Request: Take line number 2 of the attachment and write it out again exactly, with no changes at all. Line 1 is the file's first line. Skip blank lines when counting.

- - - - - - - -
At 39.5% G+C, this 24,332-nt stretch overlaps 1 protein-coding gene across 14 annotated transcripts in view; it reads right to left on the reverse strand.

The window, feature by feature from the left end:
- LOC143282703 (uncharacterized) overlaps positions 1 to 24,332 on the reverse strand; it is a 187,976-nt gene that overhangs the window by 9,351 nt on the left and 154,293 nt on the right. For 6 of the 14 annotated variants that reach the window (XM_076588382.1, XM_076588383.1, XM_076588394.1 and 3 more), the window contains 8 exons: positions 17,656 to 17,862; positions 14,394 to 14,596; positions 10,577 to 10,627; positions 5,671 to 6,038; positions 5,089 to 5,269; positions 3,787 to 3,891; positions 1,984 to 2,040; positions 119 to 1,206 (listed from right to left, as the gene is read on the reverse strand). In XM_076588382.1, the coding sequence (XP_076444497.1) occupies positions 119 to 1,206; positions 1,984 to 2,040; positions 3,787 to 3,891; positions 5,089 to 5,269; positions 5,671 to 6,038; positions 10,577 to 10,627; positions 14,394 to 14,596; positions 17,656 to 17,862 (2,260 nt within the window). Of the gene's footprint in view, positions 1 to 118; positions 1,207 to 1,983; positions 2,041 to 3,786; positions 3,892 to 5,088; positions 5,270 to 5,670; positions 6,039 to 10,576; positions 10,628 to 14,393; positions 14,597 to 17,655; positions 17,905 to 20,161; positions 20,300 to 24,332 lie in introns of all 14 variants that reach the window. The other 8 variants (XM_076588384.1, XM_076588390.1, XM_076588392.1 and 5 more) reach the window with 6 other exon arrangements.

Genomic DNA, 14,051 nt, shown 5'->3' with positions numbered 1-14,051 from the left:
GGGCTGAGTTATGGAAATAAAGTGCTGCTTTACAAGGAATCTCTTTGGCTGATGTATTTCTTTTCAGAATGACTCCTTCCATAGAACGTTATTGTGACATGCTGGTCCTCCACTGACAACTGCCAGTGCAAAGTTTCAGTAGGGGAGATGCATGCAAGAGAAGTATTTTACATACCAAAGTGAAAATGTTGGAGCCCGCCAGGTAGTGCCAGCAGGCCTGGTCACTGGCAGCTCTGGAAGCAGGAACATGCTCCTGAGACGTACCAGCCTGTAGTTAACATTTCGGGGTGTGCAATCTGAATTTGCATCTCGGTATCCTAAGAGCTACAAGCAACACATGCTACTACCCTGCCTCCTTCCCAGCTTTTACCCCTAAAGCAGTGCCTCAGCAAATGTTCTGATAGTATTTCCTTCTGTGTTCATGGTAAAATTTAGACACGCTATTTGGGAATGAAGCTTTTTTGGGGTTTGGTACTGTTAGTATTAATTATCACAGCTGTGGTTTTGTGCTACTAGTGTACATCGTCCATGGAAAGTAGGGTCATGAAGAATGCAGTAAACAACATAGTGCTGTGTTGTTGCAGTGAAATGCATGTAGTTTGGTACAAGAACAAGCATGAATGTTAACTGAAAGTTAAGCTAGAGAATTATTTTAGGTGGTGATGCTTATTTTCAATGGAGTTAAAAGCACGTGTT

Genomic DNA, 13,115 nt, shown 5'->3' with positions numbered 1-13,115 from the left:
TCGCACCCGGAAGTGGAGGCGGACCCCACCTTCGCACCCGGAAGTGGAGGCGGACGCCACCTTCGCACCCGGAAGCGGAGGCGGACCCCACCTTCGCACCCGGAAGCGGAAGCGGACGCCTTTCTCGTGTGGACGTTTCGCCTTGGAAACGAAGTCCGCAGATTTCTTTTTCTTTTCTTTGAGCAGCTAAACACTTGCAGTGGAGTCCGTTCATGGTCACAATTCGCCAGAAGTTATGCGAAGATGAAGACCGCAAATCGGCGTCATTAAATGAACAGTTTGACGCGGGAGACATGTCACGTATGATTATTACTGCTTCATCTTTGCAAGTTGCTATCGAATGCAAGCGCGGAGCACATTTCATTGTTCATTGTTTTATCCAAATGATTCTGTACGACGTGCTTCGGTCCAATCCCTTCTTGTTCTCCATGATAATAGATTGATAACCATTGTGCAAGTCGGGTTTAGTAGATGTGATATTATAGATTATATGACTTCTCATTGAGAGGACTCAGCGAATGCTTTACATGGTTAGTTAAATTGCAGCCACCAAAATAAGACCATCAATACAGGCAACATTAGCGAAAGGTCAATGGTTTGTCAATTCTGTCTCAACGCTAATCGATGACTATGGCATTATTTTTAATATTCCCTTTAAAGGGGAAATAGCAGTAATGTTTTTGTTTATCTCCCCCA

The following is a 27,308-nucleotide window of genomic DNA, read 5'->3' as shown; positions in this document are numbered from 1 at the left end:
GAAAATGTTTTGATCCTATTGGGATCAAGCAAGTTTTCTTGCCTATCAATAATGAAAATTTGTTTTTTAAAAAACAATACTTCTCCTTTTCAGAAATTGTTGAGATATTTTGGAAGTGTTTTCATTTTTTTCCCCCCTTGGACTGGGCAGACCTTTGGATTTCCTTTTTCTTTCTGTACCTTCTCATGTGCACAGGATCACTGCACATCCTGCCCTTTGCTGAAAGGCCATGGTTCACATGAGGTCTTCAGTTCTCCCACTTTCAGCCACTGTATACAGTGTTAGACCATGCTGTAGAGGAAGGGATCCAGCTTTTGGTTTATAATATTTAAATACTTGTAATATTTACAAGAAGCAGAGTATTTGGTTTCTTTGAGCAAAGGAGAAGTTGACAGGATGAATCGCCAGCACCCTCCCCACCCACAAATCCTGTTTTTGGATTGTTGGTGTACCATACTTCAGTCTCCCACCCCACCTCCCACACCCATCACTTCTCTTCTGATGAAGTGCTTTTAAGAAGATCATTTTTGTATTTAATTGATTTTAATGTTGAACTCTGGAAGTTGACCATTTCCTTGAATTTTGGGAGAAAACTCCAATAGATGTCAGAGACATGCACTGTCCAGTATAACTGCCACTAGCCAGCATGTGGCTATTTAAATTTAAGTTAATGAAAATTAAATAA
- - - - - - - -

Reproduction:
The window, feature by feature from the left end: